Adolescent health has been neglected for too long – The European Sting – Critical News & Insights on European Politics, Economy, Foreign Affairs, Business & Technology
This article is brought to you through the strategic cooperation of The European bite with the World Economic Forum.
Author: Rhea Saksena, Physician and Global Policy Coordinator, NCD Free & Timothy Kariotis, Coordinator, Australasia, NCD Free
Whether you subscribe to the idea of egotistical millennials often seen in today’s media, or that of a “generation in crisis” in debt, what it means to be a teenager is hard to define. Ultimately, it is a mixture of social, biological, psychological, cultural and personal factors. Even the exact age range of ‘adolescence’ is in question – while the years between childhood and adulthood have traditionally been defined as between 10 and 24, it depends heavily on the country and the country. culture.
But the world’s youth population is the largest in modern history. The forces that shape our lives today will impact us into adulthood, and therefore the society in which we live. Adolescence is the time in our life when we take huge limits: psychologically and biologically but also socially.
And to what extent is the adolescent’s experience determined by external factors? The increasing prevalence of noncommunicable diseases (NCDs) is linked to an obesogenic environment: an environment where sodas and fast food are cheaper than healthy food products, and in which urban development policies put public spaces in line instead. than to create physical spaces in which to run and play. Although NCDs are traditionally thought of as diseases of adulthood, smoking, alcohol use, drug use, inactivity and obesity all begin to appear in adolescence, and we see a increasing numbers of young people develop NCDs.
Meanwhile, climate change and air pollution threaten to affect lung health at rates comparable to smoking, and reports show “climate anxiety” is a real problem for many teens alive. in areas threatened by rising sea levels. In fact, half of the mental health problems experienced in adulthood began in adolescence.
All this raises the question: do adolescents have their right to health?
According to the World Health Organization, health is not simply the absence of disease, but rather a state of complete physical, mental and social well-being. In a rights-based approach, the right of adolescents to health is defended by prioritizing the maximum available resources to promote this well-being and so that these resources are allocated without discrimination. However, are current resources really prioritized in this way?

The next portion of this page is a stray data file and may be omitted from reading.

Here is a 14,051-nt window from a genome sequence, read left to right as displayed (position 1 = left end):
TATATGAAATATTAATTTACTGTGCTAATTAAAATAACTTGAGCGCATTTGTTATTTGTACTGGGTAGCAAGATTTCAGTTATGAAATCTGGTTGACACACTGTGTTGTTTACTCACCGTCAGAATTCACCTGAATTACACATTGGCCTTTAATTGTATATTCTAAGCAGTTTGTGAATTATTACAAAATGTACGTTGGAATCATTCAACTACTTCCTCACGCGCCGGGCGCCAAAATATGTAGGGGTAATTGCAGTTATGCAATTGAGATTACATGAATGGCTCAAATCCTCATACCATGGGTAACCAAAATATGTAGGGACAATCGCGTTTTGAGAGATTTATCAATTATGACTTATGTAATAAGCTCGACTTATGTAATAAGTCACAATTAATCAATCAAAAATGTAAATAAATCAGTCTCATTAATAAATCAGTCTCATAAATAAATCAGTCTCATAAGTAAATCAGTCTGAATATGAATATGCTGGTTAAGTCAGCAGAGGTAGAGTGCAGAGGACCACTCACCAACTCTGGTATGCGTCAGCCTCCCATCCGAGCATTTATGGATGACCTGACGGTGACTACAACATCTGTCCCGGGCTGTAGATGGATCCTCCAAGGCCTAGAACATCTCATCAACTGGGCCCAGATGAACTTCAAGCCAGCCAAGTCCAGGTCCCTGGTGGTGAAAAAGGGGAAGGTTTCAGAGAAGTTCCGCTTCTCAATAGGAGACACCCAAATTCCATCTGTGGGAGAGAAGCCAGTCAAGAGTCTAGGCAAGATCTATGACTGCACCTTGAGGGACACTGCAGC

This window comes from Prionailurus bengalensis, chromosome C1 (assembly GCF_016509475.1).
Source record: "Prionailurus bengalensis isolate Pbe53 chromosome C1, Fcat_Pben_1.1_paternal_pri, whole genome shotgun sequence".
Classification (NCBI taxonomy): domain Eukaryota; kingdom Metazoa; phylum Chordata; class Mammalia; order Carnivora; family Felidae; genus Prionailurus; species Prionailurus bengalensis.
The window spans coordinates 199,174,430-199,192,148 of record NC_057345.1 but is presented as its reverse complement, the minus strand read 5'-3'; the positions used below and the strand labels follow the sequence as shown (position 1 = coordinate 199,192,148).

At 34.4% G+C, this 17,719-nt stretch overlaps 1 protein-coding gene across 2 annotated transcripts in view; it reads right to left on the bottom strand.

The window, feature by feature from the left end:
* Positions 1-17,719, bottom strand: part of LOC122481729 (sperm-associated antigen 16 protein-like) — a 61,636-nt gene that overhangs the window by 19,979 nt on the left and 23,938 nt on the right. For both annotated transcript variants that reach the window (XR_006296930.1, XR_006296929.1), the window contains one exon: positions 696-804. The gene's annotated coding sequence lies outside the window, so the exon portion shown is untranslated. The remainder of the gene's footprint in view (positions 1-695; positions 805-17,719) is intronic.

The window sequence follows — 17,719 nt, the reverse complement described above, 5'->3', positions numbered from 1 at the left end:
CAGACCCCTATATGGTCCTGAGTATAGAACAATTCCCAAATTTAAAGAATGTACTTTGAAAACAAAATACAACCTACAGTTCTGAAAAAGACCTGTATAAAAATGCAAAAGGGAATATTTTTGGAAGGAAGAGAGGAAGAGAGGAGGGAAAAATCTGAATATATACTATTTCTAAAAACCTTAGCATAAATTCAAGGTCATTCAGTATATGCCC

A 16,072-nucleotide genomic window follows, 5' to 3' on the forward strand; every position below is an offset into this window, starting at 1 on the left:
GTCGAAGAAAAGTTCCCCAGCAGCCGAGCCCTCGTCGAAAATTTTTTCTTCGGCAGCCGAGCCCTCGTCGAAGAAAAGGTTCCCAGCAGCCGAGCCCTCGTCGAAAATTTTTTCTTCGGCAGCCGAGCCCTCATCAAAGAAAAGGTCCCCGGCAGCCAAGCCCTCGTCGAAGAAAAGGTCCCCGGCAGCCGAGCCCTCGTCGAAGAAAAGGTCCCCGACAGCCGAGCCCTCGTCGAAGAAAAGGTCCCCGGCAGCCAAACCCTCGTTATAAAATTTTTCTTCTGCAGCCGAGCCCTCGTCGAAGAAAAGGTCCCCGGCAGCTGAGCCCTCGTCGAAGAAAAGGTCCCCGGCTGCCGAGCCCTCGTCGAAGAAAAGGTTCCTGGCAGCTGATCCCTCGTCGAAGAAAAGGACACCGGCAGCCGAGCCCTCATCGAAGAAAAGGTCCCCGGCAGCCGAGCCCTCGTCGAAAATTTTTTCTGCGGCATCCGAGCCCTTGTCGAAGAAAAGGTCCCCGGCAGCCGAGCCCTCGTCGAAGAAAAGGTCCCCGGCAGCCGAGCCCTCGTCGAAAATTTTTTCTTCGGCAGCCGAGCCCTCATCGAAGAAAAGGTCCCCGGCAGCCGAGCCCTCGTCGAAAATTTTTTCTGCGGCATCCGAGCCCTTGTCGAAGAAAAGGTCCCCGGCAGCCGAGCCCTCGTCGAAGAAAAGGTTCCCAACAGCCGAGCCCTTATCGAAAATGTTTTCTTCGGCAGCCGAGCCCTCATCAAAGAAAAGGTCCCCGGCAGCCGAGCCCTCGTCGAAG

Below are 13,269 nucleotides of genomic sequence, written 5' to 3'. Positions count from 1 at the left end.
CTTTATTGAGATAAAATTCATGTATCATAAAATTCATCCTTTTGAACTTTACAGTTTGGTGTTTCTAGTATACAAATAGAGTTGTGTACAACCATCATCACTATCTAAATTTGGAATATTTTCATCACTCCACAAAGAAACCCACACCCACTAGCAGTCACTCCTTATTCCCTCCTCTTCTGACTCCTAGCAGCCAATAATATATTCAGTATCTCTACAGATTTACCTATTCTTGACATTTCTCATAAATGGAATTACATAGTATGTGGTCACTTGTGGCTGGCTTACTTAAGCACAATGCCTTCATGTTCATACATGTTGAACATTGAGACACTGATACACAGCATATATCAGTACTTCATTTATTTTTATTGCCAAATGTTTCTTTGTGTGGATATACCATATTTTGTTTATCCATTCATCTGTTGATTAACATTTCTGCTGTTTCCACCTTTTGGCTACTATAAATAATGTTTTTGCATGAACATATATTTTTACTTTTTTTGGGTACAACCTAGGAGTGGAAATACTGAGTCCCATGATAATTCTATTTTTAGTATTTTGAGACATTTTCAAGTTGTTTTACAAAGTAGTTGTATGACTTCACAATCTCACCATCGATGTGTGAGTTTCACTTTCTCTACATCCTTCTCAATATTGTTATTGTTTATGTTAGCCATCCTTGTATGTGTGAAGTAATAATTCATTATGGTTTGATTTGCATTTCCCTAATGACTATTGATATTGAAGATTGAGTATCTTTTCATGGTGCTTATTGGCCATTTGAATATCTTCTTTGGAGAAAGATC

As a global community, we have spent the last century trying to address the health of children and more recently we have focused on the health of the elderly. In doing so, we have forgotten to promote health at one of the most essential but also the riskiest times in life: adolescence.
A report recently published in The Lancet described several barriers to adolescents’ access to high-quality health care, categorized by availability, accessibility, acceptability and equity. Laws and policies can prevent certain groups of young people from accessing certain types of health care (for example, women with access to sexual health services), or by allowing health care with a negative approach ( such as homosexual conversion therapy). In addition to these explicit examples of barriers for young people, there are also implicit barriers: health services that treat certain privileged groups more positively compared to other groups, such as homeless youth. The intersectionality between being young and belonging to a traditionally marginalized population puts adolescents at high risk for ill health. Health systems and policies already neglect both young people and marginalized groups. As such, the systematic discrimination faced by a young person from a marginalized group is immense.
How can adolescents lead the way in improving their health and well-being?